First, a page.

- The survival of Nephrops caught by highly selective Nephrops trawls (principle investigator Frank Armstrong).
- the survival of discarded sole (Solea solea) caught by inshore trawlers working from the east coast of England (principle investigator Ana Ribeiro Santos);
- the survival of plaice caught by trawlers targeting Nephrops (scampi – Nephrops norvegicus) in the North Sea (principle investigator Peter Randall);
What does our latest research reveal?
Survival of released Nephrops caught by highly selective Nephrops trawl
There has been a series of projects working with the fishermen on the English northeast coast to develop trawls that avoid catching unwanted fish. One such design developed by Cefas and local skippers is the Netgrid.
The objective of this work was to develop a trawl that reduces catches of cod in the English NE coast Nephrops trawl fishery without losing the target species of Nephrops. The Netgrid is a trawl into which an inclined sheet of netting is laced on the inside to act as a barrier to the fish. In front of netting grid at the top of the trawl is a fish escape hole. The netting grid acts as a barrier and guides fish out of the escape-hole while Nephrops pass through the netting to the cod end.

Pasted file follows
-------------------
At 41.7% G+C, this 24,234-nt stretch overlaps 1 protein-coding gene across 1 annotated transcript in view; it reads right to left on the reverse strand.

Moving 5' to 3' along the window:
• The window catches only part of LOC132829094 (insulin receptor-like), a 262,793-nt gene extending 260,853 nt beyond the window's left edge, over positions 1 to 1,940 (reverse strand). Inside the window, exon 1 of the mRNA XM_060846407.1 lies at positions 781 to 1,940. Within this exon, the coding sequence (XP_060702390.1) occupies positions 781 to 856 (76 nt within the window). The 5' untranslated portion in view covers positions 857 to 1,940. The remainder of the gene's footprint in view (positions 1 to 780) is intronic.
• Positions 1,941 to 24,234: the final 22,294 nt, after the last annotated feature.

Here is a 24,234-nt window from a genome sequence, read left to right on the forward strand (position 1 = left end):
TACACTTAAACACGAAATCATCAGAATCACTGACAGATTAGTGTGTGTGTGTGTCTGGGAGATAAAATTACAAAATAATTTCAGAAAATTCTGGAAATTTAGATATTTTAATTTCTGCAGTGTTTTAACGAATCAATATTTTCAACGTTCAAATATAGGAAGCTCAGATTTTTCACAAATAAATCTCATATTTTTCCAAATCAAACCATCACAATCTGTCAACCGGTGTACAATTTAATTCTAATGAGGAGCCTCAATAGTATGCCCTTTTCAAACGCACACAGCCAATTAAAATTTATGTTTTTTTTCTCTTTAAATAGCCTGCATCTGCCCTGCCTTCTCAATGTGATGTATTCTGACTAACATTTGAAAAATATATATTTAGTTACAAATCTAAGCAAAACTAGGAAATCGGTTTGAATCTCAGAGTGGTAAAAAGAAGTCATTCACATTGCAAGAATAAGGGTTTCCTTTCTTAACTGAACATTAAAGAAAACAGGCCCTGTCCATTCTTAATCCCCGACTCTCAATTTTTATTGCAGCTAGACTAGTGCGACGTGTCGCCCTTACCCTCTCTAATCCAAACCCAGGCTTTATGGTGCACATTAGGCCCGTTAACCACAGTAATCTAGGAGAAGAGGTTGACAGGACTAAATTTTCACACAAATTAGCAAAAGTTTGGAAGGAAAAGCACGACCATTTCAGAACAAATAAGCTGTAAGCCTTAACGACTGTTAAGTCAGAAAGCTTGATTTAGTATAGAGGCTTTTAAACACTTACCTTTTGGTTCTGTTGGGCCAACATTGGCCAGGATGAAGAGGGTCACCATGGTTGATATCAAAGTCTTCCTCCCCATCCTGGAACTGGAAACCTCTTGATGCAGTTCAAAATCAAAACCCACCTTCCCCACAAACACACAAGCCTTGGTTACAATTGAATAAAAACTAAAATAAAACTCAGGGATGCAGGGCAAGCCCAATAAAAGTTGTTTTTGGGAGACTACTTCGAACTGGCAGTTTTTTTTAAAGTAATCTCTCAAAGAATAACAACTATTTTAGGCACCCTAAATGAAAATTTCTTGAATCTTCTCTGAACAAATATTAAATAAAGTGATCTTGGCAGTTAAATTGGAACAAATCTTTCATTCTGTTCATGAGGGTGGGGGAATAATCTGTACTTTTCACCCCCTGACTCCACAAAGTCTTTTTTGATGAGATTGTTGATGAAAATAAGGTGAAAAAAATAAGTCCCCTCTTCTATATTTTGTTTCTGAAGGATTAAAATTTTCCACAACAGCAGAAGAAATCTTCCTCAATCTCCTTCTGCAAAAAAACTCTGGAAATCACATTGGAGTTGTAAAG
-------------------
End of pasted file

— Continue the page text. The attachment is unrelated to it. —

The Netgrid trawl demonstrated a catch of cod that was less than 5% of total catch, equating to a 75% reduction in the weight of cod compared with a normal trawl. The design showed that cod catches can be reduced whilst not losing any catches of Nephrops. Overall discards of fish were reduced by up to 63% when using the Netgrid This design has now been approved as a highly selective gear. Modifications, like this one, can be of practical and economic benefit to the industry when operating under the discard ban.
The next step has been to see whether unwanted Nephrops survive when caught and released from this trawl design. Working with Nephrops in survival investigations is the latest challenge for the Cefas team, as so far we have been investigating the survival of fish. Therefore, before we could bring in samples of Nephrops from the trawlers, we needed to be sure that we could keep healthy Nephrops alive in our modified mobile aquaria.
We have sourced some creel caught Nephrops from Blyth Fish to test our systems, and we have managed to keep >90% alive for more than 10 days. This is the level of survival that we would expect assuming that our aquaria were not harming the Nephrops. The next stage is to collect some trawl caught Nephrops.
Survival of inshore trawl caught (Dover) sole